What price justice?

Tucked away on the Government News Network
website in November came the news of proposed changes to court fees in
civil cases. These changes took effect on 4 January 2005 and should be
detailed on the Court Service Website (www.courtservice.gov.uk). However, at the time of writing no information on the new fees was available on the site.

It
is not surprising that the government has not wanted too much attention
to be drawn to the changes. Some of the fee increases have been
astronomic, especially for High Court users.

To issue a claim in either the county court or the High Court will now cost between £100 and £900 more than it did last year.

A sliding scale has been introduced for higher value claims, with fees payable of between £1,100 and £1,700.

As
libel claims must be pursued in the High Court rather than county
court, publishers, as High Court users, will be one of the groups most
affected by the changes.

A claimant in libel proceedings, who
does not limit the amount he expects to be awarded at trial, and who
also asks the court for an injunction to stop repetition of the libel,
will now have to pay £2,100 just to issue the claim (an increase of
£1,120). In 2000 the same fee was £620, which even then seemed high to
many court users. Between issuing the claim and the start of trial
there are further stages at which payment of court fees are triggered.
During this stage of proceedings all claimants will have to pay a
minimum of £800 in further court fees (this is apart from the
additional legal costs of solicitors and counsel).

From April
2005 a completely new charge will also be introduced: an hourly fee for
trials in the High Court and Court of Appeal, akin to the fixed court
costs and charges used in the German legal system. Again, there is
little published information on how much the new charge will be and how
it will be operated. Current speculation is that the fee will be in the
region of £200 per hour, payable up-front as a deposit before a trial
starts, with a top-up payable at the end of proceedings if a trial
lasts longer than anticipated. For a one-week trial, the fee could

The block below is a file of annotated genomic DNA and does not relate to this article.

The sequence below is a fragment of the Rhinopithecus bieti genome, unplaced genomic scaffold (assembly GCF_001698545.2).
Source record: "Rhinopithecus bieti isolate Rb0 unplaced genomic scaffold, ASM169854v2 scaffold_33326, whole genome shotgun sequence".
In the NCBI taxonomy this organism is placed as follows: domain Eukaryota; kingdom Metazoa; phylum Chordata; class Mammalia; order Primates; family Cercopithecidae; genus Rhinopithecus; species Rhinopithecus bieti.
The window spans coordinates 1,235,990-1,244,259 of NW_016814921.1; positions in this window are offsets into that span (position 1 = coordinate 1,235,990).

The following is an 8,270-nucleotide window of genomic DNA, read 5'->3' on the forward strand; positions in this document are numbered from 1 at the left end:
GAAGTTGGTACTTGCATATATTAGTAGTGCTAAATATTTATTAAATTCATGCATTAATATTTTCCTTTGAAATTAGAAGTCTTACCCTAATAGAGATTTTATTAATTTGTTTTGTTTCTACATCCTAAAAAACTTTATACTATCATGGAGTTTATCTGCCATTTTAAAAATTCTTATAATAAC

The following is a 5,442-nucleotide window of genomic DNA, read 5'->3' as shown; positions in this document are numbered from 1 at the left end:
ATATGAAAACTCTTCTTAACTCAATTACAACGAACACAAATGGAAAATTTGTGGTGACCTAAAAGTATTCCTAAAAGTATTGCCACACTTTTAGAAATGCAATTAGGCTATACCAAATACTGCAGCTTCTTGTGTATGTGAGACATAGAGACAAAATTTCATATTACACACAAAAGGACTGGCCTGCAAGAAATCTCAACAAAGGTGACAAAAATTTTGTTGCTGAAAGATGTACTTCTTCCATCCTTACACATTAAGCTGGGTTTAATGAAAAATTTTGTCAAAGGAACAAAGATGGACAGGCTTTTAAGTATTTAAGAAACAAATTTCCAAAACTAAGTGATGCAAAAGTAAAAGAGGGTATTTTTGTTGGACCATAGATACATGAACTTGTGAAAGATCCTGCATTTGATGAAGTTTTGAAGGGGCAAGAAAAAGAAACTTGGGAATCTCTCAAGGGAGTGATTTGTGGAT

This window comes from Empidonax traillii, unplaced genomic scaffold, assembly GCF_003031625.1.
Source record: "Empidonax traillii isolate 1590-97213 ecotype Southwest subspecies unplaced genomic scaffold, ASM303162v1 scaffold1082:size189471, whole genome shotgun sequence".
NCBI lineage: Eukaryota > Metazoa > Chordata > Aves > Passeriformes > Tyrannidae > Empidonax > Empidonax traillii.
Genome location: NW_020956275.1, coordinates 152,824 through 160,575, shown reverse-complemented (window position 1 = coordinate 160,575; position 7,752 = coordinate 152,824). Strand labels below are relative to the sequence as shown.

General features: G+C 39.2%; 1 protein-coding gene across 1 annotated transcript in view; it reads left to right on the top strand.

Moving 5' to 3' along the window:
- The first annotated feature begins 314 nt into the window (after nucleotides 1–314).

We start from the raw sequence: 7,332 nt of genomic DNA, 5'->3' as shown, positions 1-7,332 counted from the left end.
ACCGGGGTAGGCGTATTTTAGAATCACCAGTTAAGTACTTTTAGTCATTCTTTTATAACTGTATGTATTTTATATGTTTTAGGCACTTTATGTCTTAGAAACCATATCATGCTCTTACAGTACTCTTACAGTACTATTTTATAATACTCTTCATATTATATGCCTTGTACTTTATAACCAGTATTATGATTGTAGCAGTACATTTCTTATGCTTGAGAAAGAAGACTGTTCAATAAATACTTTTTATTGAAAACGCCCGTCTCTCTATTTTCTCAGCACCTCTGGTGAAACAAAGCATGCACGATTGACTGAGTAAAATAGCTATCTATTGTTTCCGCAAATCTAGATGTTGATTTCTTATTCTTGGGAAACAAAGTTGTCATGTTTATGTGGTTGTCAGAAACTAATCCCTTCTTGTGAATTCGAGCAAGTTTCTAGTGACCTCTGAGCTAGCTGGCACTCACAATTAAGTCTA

therefore be in the region of £7,000.

Only very few means-tested individuals will be exempt from paying the new fees.

Courts
Minister Christopher Leslie said: “Where people can afford to pay the
fees involved in court proceedings the taxpayer should not be expected
to pay. The majority of civil court proceedings involve individuals or
businesses. Access to justice is an important principle for this
government, but we need to balance this with the need to protect the
interests of taxpayers.” But for many businesses the fees are hardly
affordable. Many publishers will now find themselves settling claims at
an early stage, even where merits are dubious, because to do otherwise
or to settle soon after the issue of proceedings could mean being
liable to pay the claimant’s costs and the court fees.

In November 1998 the Lord Chancellor said that fees should not prevent access to justice.

In his recent speech to the Society of Editors, Lord Falconer said on the subject of the fees payable on making requests under the Freedom of Information Act : “No individual should be priced out of the right to know.” It remains to be seen whether the fees payable under the FOI regime will increase in the same way as Court fees have done.

Anna Doble is a litigation lawyer with specialist media firm Wiggin & Co

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